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About Veterinary Behavior

Veterinary Behaviorists

A veterinary behaviorist is a veterinarian who specializes and is board-certified in the field of animal behavior. The initials "DACVB" (Diplomate of the American College of Veterinary Behaviorists) are usually listed in the specialist's signature. Veterinary behaviorists are qualified to diagnose and treat both medical and primary behavioral conditions in animals, including prescription of medications if needed. After completing veterinary school, the veterinarian must complete an internship and then a clinical residency program in behavioral medicine. As part of the training towards specialty certification, the veterinarian must see and treat hundreds of behavior cases, study the principles of ethology and behavior in all species, submit clinical case reports, conduct and publish research in a scientific journal, and pass a 2-day board examination in behavioral medicine. The successful candidate is then board-certified as a specialist in animal behavior. Currently there are 55 veterinarians worldwide board-certified by the American College of Veterinary Behaviorists.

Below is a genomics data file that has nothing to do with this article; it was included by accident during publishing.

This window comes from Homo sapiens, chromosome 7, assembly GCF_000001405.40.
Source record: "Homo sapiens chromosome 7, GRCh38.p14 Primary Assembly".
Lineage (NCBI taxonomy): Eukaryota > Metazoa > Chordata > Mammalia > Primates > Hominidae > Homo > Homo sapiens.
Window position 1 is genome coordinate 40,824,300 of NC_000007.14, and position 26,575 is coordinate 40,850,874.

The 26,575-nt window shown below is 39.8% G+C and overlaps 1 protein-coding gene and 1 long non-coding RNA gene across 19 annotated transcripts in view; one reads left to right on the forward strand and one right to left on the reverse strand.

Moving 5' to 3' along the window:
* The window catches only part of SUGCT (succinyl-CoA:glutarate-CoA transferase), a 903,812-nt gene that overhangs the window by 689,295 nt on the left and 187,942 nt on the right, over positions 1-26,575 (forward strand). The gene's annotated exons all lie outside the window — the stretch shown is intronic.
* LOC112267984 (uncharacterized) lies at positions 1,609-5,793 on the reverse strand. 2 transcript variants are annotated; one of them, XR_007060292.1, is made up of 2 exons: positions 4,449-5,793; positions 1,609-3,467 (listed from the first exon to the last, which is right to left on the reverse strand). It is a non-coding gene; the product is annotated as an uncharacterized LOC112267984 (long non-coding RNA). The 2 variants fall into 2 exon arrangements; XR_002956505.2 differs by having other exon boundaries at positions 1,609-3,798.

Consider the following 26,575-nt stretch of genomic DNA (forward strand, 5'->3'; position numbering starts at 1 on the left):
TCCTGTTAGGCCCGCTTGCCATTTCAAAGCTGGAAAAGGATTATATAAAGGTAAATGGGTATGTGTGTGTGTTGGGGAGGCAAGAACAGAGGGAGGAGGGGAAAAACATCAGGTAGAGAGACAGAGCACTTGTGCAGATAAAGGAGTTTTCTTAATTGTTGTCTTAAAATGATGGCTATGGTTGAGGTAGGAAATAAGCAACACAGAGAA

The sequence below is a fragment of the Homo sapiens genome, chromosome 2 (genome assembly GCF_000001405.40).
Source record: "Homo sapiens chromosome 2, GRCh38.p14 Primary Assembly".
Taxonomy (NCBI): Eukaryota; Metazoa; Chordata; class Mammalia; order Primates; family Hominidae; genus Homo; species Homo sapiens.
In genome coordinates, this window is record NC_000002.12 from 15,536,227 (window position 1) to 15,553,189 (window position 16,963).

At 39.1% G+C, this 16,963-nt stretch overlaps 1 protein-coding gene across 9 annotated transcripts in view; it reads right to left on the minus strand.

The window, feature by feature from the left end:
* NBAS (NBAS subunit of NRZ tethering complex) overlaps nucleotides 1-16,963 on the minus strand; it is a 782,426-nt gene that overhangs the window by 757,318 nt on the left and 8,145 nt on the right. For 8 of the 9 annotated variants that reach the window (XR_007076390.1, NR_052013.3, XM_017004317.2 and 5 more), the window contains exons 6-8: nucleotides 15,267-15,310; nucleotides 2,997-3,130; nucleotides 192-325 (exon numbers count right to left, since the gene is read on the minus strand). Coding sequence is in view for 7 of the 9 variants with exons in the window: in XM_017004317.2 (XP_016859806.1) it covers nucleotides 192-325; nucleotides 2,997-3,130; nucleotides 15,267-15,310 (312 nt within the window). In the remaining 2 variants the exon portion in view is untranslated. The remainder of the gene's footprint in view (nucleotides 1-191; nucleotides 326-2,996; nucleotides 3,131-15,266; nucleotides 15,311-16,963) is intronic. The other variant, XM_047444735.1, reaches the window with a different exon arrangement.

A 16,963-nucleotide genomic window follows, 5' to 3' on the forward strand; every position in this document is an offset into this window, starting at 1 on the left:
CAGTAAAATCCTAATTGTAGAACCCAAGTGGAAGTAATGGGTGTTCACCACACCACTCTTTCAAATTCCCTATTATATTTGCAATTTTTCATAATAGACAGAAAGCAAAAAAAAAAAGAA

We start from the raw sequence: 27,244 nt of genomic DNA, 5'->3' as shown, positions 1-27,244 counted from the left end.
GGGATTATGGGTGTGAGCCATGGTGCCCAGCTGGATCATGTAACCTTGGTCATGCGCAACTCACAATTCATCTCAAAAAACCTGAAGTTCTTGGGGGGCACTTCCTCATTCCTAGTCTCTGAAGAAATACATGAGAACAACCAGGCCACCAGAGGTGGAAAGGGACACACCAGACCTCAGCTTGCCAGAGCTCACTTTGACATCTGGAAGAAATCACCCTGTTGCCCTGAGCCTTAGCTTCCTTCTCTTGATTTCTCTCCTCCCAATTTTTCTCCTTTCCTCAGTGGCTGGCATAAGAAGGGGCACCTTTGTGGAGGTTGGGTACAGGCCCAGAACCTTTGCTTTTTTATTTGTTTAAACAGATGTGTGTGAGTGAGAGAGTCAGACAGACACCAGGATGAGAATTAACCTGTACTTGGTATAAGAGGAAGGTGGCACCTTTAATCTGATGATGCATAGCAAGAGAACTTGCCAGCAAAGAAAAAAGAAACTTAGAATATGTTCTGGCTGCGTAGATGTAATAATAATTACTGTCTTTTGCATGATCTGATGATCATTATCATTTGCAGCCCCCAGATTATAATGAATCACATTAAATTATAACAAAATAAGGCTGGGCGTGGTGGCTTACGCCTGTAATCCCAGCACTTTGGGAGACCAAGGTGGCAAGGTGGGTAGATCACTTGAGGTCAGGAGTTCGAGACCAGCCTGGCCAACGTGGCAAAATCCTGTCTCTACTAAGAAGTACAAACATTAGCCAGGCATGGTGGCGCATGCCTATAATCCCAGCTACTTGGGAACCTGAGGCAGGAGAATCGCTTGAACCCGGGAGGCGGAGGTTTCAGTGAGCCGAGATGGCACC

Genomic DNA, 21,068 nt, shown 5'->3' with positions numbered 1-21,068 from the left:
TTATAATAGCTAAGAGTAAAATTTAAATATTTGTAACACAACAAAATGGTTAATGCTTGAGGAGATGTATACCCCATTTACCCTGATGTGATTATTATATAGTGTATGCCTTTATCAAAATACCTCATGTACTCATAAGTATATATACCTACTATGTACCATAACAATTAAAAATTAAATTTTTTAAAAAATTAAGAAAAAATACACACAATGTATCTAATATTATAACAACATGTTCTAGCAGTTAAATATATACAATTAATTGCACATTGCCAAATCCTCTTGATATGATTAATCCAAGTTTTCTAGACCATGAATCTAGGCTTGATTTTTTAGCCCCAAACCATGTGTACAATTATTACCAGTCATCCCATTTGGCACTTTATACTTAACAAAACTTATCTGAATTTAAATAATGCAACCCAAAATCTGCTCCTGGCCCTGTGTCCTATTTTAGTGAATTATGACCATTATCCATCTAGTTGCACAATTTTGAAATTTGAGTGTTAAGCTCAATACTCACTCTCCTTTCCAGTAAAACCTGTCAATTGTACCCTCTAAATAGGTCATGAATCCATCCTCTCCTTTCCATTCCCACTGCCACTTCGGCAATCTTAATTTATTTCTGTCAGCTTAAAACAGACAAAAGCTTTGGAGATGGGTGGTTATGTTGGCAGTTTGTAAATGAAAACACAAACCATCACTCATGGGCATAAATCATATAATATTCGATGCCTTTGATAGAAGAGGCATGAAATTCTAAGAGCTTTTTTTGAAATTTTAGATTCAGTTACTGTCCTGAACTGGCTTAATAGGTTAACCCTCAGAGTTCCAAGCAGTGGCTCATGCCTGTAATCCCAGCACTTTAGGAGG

Certified Applied Animal Behaviorists

Certified Applied Animal Behaviorists (CAAB) are individuals who have completed graduate-level (Masters, Doctorate or a veterinary degree with a behavior residency) training at an accredited university in the field of animal behavior, have demonstrated skill in applied behavior and training, and have met the requirements for credentialing by the Animal Behavior Society. CAABs may incude both veterinarians and non-veterinarians, and most often have advanced degrees in ethology, animal behavior, experimental psychology and other related fields. Currently there are fewer than 50 CAABs.

Certified Pet Dog Trainers

A certified pet dog trainer, or CPDT, is a dog trainer who has met the requirements for certification by the Certification Council for Professional Dog Trainers. This group certifies trainers on the basis of humane standards of competence in animal training and behavior, standardized testing and continuing education.

Behaviorists / Pet Behavior Consultants

"Behaviorist", "animal behaviorist", "pet behavior consultant", "animal behavior specialist" and other related titles can be used by anyone, with no specific background or education required. The only two titles with certified credentialing in animal behavior are Certified Applied Animal Behaviorists (CAAB) and Diplomates of the American College of Veterinary Behaviorists. It is therefore important to carefully review the qualifications, education and experience of any individual who claims to be a behavior specialist.